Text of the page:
Allowing the CQC to regulate Junior Doctors’ hours is a Trojan Horse for the NHS

One of the main concerns that Junior Doctors have raised over their new contract relates to the removal of the banding system which acts as a safeguard against being forced to work an excessive number of hours. Part of the reason the banding system exists is to prevent patients being seen and treated by exhausted doctors. There has been a degree of muted welcome to the recent suggestion that the CQC (Care Quality Commission) could take over the role of monitoring doctor’s hours if the banding system is abolished. The possibility of the CQC being involved in policing doctor’s hours is extremely concerning and it is not just doctors who will be put at risk, but the NHS as a whole.

Patient Safety : The Narrow View

To construct a truly comprehensive picture of  the conditions which affect patient safety, say for example, in a specific hospital, you have to consider the situation from a very broad perspective. This includes looking at the ways in which governmental policy with regards to health and social care funding and staffing regulations can affect a hospitals’ ability to deliver safe care. Sadly, the CQC is not afforded the luxury of such a broad perspective. Instead, it is simply asked to report on what it sees, namely; is this unit safe / effective / caring?  It is not within its mandate to analyse or comment on the broader determinants of why the system in question might be unable to deliver safe care. Take the recent case of Addenbrookes for example. The CQC was compelled through its observations that the hospital was understaffed, bed-blocked and in significant debt to downgrade it from its highest rating (awarded just over a year ago) and place the unit into its special measures process. A broader view of the constraints upon Addenbrookes would have identified the council cuts in social care that were preventing patients leaving hospital, in addition to the restrictions on nurse recruitment which were preventing the unit from achieving safe staffing levels. Such observations have led some to suggest that the CQC is being used by the DOH to punish trusts for negative safety outcomes that are actually the result of the governments gradual erosion of the health and social care infrastructure that supports the NHS.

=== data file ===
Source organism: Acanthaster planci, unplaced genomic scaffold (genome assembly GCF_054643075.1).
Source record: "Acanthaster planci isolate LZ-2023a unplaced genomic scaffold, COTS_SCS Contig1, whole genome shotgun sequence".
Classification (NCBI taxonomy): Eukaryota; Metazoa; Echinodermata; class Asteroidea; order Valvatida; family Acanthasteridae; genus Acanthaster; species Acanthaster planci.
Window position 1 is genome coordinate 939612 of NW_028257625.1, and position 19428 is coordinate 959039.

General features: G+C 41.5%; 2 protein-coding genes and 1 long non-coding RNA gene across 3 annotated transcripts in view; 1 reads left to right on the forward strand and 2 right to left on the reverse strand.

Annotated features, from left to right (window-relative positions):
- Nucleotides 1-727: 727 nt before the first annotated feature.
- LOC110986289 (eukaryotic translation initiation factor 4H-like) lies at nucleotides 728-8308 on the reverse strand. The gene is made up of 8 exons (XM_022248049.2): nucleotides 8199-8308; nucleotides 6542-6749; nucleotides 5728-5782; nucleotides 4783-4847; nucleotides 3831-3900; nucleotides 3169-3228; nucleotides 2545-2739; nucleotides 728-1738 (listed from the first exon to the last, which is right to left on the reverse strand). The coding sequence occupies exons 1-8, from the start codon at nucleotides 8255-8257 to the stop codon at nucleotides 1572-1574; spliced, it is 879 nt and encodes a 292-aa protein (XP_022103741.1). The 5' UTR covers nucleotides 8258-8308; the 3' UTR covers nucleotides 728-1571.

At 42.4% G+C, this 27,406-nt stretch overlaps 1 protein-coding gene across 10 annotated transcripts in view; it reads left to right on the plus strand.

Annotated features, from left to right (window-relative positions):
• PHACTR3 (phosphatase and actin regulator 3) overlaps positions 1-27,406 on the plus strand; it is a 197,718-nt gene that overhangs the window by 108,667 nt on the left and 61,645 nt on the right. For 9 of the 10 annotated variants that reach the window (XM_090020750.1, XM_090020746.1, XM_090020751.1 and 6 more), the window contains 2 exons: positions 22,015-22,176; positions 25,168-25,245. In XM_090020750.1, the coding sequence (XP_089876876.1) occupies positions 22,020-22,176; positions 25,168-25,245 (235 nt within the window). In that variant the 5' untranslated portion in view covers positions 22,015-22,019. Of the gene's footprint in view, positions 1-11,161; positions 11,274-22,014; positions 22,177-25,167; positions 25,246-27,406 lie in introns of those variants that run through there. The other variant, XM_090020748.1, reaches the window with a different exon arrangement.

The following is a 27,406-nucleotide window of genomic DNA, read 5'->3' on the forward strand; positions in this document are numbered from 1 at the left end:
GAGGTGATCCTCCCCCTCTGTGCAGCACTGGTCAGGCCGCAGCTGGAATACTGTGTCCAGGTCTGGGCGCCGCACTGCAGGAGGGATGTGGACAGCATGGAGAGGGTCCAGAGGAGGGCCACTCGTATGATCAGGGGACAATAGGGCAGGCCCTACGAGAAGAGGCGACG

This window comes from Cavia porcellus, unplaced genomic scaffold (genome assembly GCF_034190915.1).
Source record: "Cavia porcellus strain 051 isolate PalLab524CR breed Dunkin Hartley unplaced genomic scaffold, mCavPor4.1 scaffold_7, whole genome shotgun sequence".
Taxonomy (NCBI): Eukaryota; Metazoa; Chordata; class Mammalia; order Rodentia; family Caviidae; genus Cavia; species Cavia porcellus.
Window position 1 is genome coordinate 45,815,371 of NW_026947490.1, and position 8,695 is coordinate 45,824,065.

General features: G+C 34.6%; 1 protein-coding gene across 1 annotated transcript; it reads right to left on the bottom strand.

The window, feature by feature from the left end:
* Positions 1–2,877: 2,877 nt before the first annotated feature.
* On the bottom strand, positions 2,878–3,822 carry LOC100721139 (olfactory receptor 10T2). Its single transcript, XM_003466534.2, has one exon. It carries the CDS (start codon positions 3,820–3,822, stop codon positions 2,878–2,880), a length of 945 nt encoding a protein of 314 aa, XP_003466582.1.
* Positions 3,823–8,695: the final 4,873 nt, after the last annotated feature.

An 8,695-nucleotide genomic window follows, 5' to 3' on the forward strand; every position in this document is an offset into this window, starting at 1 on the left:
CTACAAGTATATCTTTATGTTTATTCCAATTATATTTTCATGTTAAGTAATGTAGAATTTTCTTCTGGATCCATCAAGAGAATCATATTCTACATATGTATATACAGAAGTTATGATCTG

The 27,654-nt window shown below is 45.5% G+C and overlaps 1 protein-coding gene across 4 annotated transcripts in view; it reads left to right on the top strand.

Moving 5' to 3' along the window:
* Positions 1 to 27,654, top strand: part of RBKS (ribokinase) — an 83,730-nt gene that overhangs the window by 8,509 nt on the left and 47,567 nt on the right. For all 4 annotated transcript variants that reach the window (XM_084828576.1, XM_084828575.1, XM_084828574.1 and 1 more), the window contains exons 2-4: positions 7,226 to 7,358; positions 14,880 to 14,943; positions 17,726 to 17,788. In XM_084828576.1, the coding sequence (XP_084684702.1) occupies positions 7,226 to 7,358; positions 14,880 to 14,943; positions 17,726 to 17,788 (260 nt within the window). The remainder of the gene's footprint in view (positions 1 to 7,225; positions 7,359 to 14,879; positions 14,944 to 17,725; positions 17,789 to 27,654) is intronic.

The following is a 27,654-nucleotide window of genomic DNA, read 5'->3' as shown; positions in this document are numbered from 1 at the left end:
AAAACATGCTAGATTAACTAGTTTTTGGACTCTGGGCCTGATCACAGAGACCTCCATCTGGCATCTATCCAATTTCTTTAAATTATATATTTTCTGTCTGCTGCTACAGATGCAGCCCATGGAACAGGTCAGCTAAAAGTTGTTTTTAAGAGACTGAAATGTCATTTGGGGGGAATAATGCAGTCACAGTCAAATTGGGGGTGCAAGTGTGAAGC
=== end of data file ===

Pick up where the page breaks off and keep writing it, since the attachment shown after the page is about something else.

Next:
The Trojan Horse

The recent document from NHS employers outlining the revised junior doctor contract proposals suggests that the CQC should have a role in the ‘robust external scrutiny’ of doctors’ hours and that ‘there will be serious consequences for trusts and their boards who receive low inspection ratings for safe staff requirements’. At the same time, the NHS England Board paper entitled ‘NHS Services, Seven Days a Week’ which outlines the program for implementation of seven day services states ‘the CQC should be asked to consider how the implementation of the clinical standards [for seven day working] might be reflected in judgements / ratings’.  The government is therefore proposing that trusts be judged against two irreconcilable standards. Fristly, the new contract suggests a reduction in the number of hours doctors are legally allowed to work each week and if trusts violate this, they will be penalised by the CQC. They are also proposing that failure to implement 7-day working be penalised by the CQC. So how will trusts get the same number of doctors to provide a comprehensive, 7-day service, whilst working less hours overall? Either trusts will have to violate the junior doctor contract restrictions with rotas that have excess hours and get penalised by the CQC or they will fail to implement 7 day working and then get penalised by the CQC – Catch 22.

But why would the government construct this Trojan horse style arrangement which could destabilise the NHS from within? At the risk of sounding like a broken record, I refer you once again to ‘Direct Democracy’ by Jeremy Hunt et al –

Page 74 “The problem with the NHS is not one of resources. Rather that it is a centrally run, state monopoly designed over half a century ago.”

What we are seeing is the slow destruction of the NHS, based on the ideology that healthcare should not be run by the state.  Bevan predicted this 67 years ago when he wrote, regarding the Conservative attitude towards the NHS that:

‘If the Service could be killed they wouldn’t mind, but they would wish it done more stealthily and in such a fashion that they would appear not to have the responsibility.’

from ‘In Place of Fear’ by Aneurin Bevan

One of my colleagues recently commented that the NHS is the greatest gift that Britain has ever bestowed upon herself – I could not agree more. So it is in defence of the NHS that I will be voting #yesyes and if and when the time comes, joining my colleagues and friends on the picket lines.


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